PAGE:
THE OLD ROAD
Janice and I have a long standing love of local Civil War history and have spent several decades researching the exact march route that Gen. Sherman’s several corps took through our area on the “March to The Sea.” One of his corp commander’s headquarters was just across from our property.
Most of the folklore and even many of the historical markers are simply wrong regarding the routes. I’m fond of saying that if Sherman had actually camped on every site that family stories indicate then he would still be on his way to the coast! What we have found from reading march diaries, daily journals and hours of walking through woods with metal detectors is that frequently the roads used on the march are no longer in use and, often, are unknown -- even to locals. Many, many times we have discovered that the actual road is as much as a mile from its modern counterpart and will have very mature timber growing in the bed. Most of these routes were abandoned when motorized traffic began as they were too deeply worn and eroded to sustain.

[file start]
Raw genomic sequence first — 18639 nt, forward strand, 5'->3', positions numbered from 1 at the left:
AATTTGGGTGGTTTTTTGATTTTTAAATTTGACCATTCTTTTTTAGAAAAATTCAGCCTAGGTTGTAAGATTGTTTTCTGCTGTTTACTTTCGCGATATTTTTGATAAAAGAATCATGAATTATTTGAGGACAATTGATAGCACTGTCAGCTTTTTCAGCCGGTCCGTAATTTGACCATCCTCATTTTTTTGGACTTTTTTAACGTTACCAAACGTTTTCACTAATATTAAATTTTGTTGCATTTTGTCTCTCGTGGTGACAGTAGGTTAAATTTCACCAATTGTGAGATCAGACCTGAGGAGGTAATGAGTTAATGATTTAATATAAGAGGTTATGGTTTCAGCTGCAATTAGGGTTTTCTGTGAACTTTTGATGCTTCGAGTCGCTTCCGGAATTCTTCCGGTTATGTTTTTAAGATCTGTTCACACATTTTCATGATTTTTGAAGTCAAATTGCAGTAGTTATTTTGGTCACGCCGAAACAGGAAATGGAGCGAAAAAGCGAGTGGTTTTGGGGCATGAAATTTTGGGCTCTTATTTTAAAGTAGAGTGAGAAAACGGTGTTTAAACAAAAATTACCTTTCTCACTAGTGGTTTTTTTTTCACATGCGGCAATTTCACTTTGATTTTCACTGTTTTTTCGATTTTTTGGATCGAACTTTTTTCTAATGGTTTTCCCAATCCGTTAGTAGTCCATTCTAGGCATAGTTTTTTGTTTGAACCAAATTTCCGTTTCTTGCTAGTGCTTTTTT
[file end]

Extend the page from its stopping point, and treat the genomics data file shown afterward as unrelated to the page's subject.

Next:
We wrote this tune to reflect on the years we spent on these searches and to attempt to express the feelings that one gets when walking these forgotten roads and reflecting on the families that lived out their lives along the way. FWIW, I certainly do not romanticize the Civil War and am grateful that a man of President Lincoln’s convictions and determination was at the right place at the right time in history to reunite all Americans. I think the song and video “Dear Mama” that we did a while back best expresses our feelings about the tragedy of the Civil War and the 650,000 lost lives.
Thanks for listening and pardon the historical ramble!
Guitar # 376 Country
Bass # 538 Pop
Banjo (half time): composite of several # 591 Bluegrass tracks
Fiddle (half time): composite of several # 596 Bluegrass tracks
Mandolin: # 616 Country
Vocals: Rodes NT1 interfaced with iMac via Blue Icicle
Mixing and effects: GarageBand
The Old Road
There was an old deep cut road
that wound around Prospect Mountain
Long since abandoned and forgotten,
the bed lay covered up with jasmine
But that old road saw it all
from settlers’ hopes to Sherman’s horrors
And for years when the wind blew
you might hear the jangle of the spurs
Battles left only chimneys to
mark the sites of old homes
Iron fences stand all around family graves
and white iris’ bloom beneath the headstones
Now the road is filled with trash
from all of the houses nearby
And one more memory fades away
from a time thought to never die